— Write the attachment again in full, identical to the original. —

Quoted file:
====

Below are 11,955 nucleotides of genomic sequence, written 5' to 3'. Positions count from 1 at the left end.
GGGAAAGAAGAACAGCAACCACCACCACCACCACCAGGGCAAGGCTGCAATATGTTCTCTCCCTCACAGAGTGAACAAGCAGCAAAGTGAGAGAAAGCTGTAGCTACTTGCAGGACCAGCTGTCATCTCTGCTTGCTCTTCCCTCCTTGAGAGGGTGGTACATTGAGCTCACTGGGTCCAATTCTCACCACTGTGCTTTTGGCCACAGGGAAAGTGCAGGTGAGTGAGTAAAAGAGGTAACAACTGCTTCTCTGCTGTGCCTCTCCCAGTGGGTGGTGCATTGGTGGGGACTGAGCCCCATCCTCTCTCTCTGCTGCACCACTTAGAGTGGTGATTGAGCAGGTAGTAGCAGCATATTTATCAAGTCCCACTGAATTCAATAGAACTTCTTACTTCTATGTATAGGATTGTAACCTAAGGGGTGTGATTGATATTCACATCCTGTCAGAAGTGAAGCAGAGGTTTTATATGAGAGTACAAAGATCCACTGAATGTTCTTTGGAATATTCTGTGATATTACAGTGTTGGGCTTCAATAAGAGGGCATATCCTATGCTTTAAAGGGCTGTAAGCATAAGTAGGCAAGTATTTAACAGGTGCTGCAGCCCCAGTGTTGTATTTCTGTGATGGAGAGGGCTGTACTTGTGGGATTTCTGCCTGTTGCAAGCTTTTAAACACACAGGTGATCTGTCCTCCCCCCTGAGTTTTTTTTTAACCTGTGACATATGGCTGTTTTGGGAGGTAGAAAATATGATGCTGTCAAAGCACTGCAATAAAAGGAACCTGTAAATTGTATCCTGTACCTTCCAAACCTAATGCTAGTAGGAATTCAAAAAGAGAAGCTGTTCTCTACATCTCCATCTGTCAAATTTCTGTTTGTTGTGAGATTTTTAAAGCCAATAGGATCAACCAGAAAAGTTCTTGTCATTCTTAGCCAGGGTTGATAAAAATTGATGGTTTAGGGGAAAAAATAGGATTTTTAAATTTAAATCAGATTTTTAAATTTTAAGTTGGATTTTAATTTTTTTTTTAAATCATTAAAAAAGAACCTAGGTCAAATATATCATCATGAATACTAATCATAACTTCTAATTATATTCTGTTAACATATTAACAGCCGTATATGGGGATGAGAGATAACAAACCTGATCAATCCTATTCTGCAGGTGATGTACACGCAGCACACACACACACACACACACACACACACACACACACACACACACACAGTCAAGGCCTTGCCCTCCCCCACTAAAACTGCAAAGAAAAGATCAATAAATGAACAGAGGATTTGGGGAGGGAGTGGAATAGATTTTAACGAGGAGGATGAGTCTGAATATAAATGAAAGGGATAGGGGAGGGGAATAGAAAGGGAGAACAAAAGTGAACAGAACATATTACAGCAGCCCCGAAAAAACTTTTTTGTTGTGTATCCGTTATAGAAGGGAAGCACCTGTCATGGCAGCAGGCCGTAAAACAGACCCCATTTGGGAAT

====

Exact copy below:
Below are 11,955 nucleotides of genomic sequence, written 5' to 3'. Positions count from 1 at the left end.
GGGAAAGAAGAACAGCAACCACCACCACCACCACCAGGGCAAGGCTGCAATATGTTCTCTCCCTCACAGAGTGAACAAGCAGCAAAGTGAGAGAAAGCTGTAGCTACTTGCAGGACCAGCTGTCATCTCTGCTTGCTCTTCCCTCCTTGAGAGGGTGGTACATTGAGCTCACTGGGTCCAATTCTCACCACTGTGCTTTTGGCCACAGGGAAAGTGCAGGTGAGTGAGTAAAAGAGGTAACAACTGCTTCTCTGCTGTGCCTCTCCCAGTGGGTGGTGCATTGGTGGGGACTGAGCCCCATCCTCTCTCTCTGCTGCACCACTTAGAGTGGTGATTGAGCAGGTAGTAGCAGCATATTTATCAAGTCCCACTGAATTCAATAGAACTTCTTACTTCTATGTATAGGATTGTAACCTAAGGGGTGTGATTGATATTCACATCCTGTCAGAAGTGAAGCAGAGGTTTTATATGAGAGTACAAAGATCCACTGAATGTTCTTTGGAATATTCTGTGATATTACAGTGTTGGGCTTCAATAAGAGGGCATATCCTATGCTTTAAAGGGCTGTAAGCATAAGTAGGCAAGTATTTAACAGGTGCTGCAGCCCCAGTGTTGTATTTCTGTGATGGAGAGGGCTGTACTTGTGGGATTTCTGCCTGTTGCAAGCTTTTAAACACACAGGTGATCTGTCCTCCCCCCTGAGTTTTTTTTTAACCTGTGACATATGGCTGTTTTGGGAGGTAGAAAATATGATGCTGTCAAAGCACTGCAATAAAAGGAACCTGTAAATTGTATCCTGTACCTTCCAAACCTAATGCTAGTAGGAATTCAAAAAGAGAAGCTGTTCTCTACATCTCCATCTGTCAAATTTCTGTTTGTTGTGAGATTTTTAAAGCCAATAGGATCAACCAGAAAAGTTCTTGTCATTCTTAGCCAGGGTTGATAAAAATTGATGGTTTAGGGGAAAAAATAGGATTTTTAAATTTAAATCAGATTTTTAAATTTTAAGTTGGATTTTAATTTTTTTTTTAAATCATTAAAAAAGAACCTAGGTCAAATATATCATCATGAATACTAATCATAACTTCTAATTATATTCTGTTAACATATTAACAGCCGTATATGGGGATGAGAGATAACAAACCTGATCAATCCTATTCTGCAGGTGATGTACACGCAGCACACACACACACACACACACACACACACACACACACACACACACACAGTCAAGGCCTTGCCCTCCCCCACTAAAACTGCAAAGAAAAGATCAATAAATGAACAGAGGATTTGGGGAGGGAGTGGAATAGATTTTAACGAGGAGGATGAGTCTGAATATAAATGAAAGGGATAGGGGAGGGGAATAGAAAGGGAGAACAAAAGTGAACAGAACATATTACAGCAGCCCCGAAAAAACTTTTTTGTTGTGTATCCGTTATAGAAGGGAAGCACCTGTCATGGCAGCAGGCCGTAAAACAGACCCCATTTGGGAAT